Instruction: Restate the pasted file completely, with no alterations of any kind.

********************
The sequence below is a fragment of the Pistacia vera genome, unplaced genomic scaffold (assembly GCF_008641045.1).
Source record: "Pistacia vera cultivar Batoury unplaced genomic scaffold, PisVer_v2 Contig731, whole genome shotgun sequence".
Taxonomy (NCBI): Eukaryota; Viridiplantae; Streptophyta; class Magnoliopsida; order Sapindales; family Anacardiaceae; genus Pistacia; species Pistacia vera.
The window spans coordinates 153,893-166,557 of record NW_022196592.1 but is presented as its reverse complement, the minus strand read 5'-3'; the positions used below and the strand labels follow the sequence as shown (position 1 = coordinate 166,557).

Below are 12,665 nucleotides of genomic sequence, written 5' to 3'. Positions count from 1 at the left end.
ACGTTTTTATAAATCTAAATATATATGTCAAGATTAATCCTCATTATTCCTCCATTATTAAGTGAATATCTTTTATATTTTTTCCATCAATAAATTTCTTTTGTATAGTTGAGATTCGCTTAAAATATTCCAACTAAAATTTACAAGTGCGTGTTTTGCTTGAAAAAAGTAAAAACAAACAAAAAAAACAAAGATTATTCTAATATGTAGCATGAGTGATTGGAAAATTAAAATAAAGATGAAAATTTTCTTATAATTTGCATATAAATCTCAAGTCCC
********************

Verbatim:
The sequence below is a fragment of the Pistacia vera genome, unplaced genomic scaffold (assembly GCF_008641045.1).
Source record: "Pistacia vera cultivar Batoury unplaced genomic scaffold, PisVer_v2 Contig731, whole genome shotgun sequence".
Taxonomy (NCBI): Eukaryota; Viridiplantae; Streptophyta; class Magnoliopsida; order Sapindales; family Anacardiaceae; genus Pistacia; species Pistacia vera.
The window spans coordinates 153,893-166,557 of record NW_022196592.1 but is presented as its reverse complement, the minus strand read 5'-3'; the positions used below and the strand labels follow the sequence as shown (position 1 = coordinate 166,557).

Below are 12,665 nucleotides of genomic sequence, written 5' to 3'. Positions count from 1 at the left end.
ACGTTTTTATAAATCTAAATATATATGTCAAGATTAATCCTCATTATTCCTCCATTATTAAGTGAATATCTTTTATATTTTTTCCATCAATAAATTTCTTTTGTATAGTTGAGATTCGCTTAAAATATTCCAACTAAAATTTACAAGTGCGTGTTTTGCTTGAAAAAAGTAAAAACAAACAAAAAAAACAAAGATTATTCTAATATGTAGCATGAGTGATTGGAAAATTAAAATAAAGATGAAAATTTTCTTATAATTTGCATATAAATCTCAAGTCCC